Tag Archives: Shadowlight Productions

May 2, 2013 — Collaborating With Shadow Creatives

I knew when I saw the stun­ning shad­ow visu­als designer/animator Chris Do did for a GAP cam­paign that I want­ed to use the same tech­nique for FINDING KUKAN.  I envi­sioned Do’s ani­ma­tion being brought to the genius shad­ow scenes that Lar­ry Reed devel­ops for Shad­ow­Light Pro­duc­tions as the per­fect way of car­ry­ing the emo­tion of espe­cial­ly inti­mate or har­row­ing scenes in the dra­mat­ic nar­ra­tive of Li Ling-Ai and Rey Scot­t’s lives.



So it was thrilling to have both Chris Do and Lar­ry Reed in the same room with me today in San­ta Mon­i­ca at Chris Do’s BLIND design stu­dio office space.  Lar­ry joined us by SKYPE and con­fer­ence call from San Fran­cis­co (SKYPE can drop out on you when band­width is scarce).

Chris Do and Robin Lung SKYPE Larry Reed from the BLIND offices in Santa Monica

Chris Do and Robin Lung SKYPE Lar­ry Reed from the BLIND offices in San­ta Monica

After our meet­ing I real­ized that I had found two cre­ative genius­es who were also prac­ti­cal pro­duc­ers with years of expe­ri­ence in how to ACTUALIZE a visu­al idea.  The prag­mat­ic, step-by-step path to bring­ing a new way of visu­al sto­ry­telling to the screen in FINDING KUKAN, just got a whole lot clear­er thanks to Lar­ry & Chris.

Chris Do helps Robin Lung lay out a plan of action for creating FINDING KUKAN's shadow scenes.

Chris Do helps Robin Lung lay out a plan of action for cre­at­ing FINDING KUKAN’s shad­ow scenes.


I invite you to check out their work HERE and HERE.  If you are as wowed by it as I was, please con­sid­er con­tribut­ing to the col­lab­o­ra­tion process at our Post-Pro­duc­tion GIFT REGISTRY.  If you have any cool shad­ow ideas or images you think would work well in the film, please post on our Face­book page at http://www.facebook.com/kukandocumentary and write “Shad­ow Idea” in the com­ments sec­tion (and don’t for­get to LIKE us while you’re at it)!


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May 5, 2012 — The Enchanting World of ShadowLight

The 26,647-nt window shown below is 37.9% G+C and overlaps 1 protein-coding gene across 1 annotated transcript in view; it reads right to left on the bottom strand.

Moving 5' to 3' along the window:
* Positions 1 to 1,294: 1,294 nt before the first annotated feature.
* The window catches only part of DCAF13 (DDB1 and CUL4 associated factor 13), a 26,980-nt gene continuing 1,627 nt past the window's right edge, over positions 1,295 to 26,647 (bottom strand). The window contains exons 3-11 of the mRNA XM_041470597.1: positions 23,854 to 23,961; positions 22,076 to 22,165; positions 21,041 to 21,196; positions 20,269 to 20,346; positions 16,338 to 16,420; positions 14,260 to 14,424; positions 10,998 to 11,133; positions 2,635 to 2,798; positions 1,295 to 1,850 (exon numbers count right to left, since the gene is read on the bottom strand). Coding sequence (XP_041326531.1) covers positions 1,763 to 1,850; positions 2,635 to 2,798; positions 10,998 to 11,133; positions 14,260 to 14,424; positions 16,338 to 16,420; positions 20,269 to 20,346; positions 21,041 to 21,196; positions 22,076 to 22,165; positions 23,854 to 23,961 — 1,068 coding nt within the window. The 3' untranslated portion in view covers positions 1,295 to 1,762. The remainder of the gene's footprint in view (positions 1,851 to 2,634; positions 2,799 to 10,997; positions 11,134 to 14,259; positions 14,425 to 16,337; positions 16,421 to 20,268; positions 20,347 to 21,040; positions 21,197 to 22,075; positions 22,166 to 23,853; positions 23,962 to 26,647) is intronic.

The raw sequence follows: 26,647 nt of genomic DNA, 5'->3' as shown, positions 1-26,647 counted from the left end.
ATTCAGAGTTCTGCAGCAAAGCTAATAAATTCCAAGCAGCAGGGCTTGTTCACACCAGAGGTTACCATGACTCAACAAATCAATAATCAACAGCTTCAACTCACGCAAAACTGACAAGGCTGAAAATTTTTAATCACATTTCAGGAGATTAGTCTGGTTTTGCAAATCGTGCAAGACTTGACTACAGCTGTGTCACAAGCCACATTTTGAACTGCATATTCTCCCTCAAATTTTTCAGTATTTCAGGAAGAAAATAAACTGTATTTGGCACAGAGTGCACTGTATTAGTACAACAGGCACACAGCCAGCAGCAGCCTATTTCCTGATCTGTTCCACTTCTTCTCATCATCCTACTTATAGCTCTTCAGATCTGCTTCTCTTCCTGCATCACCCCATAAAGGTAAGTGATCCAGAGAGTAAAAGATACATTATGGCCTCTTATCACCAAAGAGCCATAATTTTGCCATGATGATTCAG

I’ve always been entranced by shad­ows — the mag­i­cal play of light on the walls in the morn­ing and eerie shapes that your own body throws as you walk on the beach or sidewalk.

Nobuyuki Taguchi photograph

Lon­don Street by Nobuyu­ki Taguchi

I was­n’t aware that there was a tra­di­tion­al form of shad­ow pup­petry per­formed through­out Asia until I saw the Zhang Yimou movie TO LIVE in which one of the main char­ac­ters is a shad­ow mas­ter (this is a great film BTW).


Photo of Chinese shadow figures

Tra­di­tion­al Chi­nese shad­ow play figures

DVD Poster for TO LIVE

Zhang Yimou’s TO LIVE

The shad­ow pup­pet scenes were so hyp­no­tiz­ing that when I was strug­gling with how to visu­al­ize epic his­toric scenes in FINDING KUKAN in an eco­nom­i­cal way, the idea of using shad­ow pup­pets came up for me. I start­ed hunt­ing on the web for peo­ple who per­formed shad­ow pup­petry, and when I came across Lar­ry Reed & Shad­ow­light Pro­duc­tions’ THE WILD PARTY, I was real­ly blown away.

This was not the land of your grand­moth­er’s shad­ow pup­pets any­more. Live actors, con­tem­po­rary scenes, and shift­ing per­spec­tive lent a new dynamism to the pro­duc­tion that I instinc­tive­ly felt would be per­fect for what I want­ed to do in FINDING KUKAN.

photo of Larry Reed

Shad­ow mas­ter Lar­ry Reed

Hap­pi­ly Lar­ry was excit­ed about my project and has agreed to col­lab­o­rate with me on FINDING KUKAN. Lar­ry Reed is tru­ly a shad­ow mas­ter, hav­ing stud­ied and per­formed tra­di­tion­al Bali­nese shad­ow pup­petry for over 35 years. In the ear­ly 1990’s, Reed invent­ed an inge­nious shad­ow cast­ing method, which inte­grates the tra­di­tion­al shad­ow the­atre tech­niques, cin­e­mat­ic effects and mod­ern the­atre and dance styles. Watch for a sam­ple of Shad­ow­light’s inno­v­a­tive work from THE GOOD-FOR-NOTHING LOVER in the new FINDING KUKAN teas­er that will pre­miere next week.

Have ideas for cool ways of using shad­ows?  Please let me hear from you.